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    Here: this is AMD's press release on the matter. Note the use of the term 'Wafer Supply Agreement (WSA)' throughout; note also the complete lack of any reference to dicing, packaging or testing. Here's how it works: AMD's Wafer Supply Agreement (WSA) is AMD's contract with GlobalFoundries which states how many wafers AMD will buy in a given period; these wafers are 'supplied' to AMD, but likely do not leave the building until AMD has paid separately for them to be diced, packaged and tested. That, however, is a separate agreement - and likely doesn't need renegotiating, as it will be a simple blanket "pay us $X per $Y final products." AMD buys fewer wafers, there are fewer completed products, the cost of the miscellany goes down.

    Thus: AMD has renegotiated its wafer supply agreement with GlobalFoundries, as the article states. That wafer supply agreement is an agreement on the supply of wafers to AMD ready for further processing, either by GloFo, by AMD, or by A. N. Other Company. The latter part has not been renegotiated; only the wafer supply agreement, as the article states.

    The article isn't misleading at all; it does what it says on the tin. It's just that businesses are a lot more complicated and convoluted than you give them credit for: you can 'buy' a product without ever actually receiving anything physical, and you can even sell it on too - all without ever having actually held the item in question.
     
    Last edited: 7 Dec 2012
  11. Chicken76

    Chicken76 Member

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    It's not as bad as it sounds. GloFo's yields on 32nm wafers must have improved over the years, and will probably improve further in 2013. That means AMD will need to buy fewer wafers from GloFo in order to sell the same number of finished products.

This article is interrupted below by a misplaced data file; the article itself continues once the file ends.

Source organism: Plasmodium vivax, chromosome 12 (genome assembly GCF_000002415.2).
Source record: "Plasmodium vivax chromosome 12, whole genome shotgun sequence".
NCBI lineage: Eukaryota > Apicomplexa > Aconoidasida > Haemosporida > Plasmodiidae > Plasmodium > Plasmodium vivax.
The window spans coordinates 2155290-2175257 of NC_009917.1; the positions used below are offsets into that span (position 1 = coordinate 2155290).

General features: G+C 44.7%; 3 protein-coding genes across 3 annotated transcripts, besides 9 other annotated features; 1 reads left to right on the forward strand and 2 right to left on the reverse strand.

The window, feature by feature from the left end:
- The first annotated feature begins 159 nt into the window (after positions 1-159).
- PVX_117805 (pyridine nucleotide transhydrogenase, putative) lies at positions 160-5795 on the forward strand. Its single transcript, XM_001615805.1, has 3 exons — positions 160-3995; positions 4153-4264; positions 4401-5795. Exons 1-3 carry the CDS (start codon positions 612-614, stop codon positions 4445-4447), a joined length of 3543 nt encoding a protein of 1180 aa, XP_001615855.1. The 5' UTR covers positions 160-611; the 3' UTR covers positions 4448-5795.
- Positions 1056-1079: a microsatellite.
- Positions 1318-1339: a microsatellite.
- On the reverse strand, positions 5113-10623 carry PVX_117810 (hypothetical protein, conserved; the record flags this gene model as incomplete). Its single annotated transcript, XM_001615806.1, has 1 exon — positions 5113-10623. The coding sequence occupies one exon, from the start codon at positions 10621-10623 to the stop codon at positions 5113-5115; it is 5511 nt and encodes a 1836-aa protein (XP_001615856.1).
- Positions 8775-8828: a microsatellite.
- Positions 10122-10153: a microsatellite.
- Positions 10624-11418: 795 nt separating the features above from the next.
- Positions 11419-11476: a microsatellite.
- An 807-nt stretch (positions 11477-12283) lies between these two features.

12. greigaitken

    greigaitken Member

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    there is a way out - if they can make an 'on-the-fly' real time x86 - gpu compiler and excute instructions in real time invisible to developer and user then they have a chance. I know that goal has probably been looked into and a 'no sir' probably came back, but they have more chance on that route than arm rubbish.
     
  13. Xir

    Xir Well-Known Member

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    I'm sorry if I sounded...accusing. I didn't mean to imply you mted something.

    Still it's strange that they order a specific amount of wafers, and not (working) devices. Different products yield different amounts of devices per wafer. (due to different devicesizes and yields) Not to mention enormous differences in price per wafer depending on the device.

    No reason to doubt my professionalism in regard to this matter though;)
     
  14. asura

    asura jack of all trades

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    It's still the same amount of materials and work, regardless of the yield. Just as Architects charge for work done and submitting applications; not getting permission from said application.

    They may have a "buy back" rate on any defective chips, as presumably the silicone its self is still of a sufficiently high purity to go back into the melting pot, as it were...
     
  15. Xir

    Xir Well-Known Member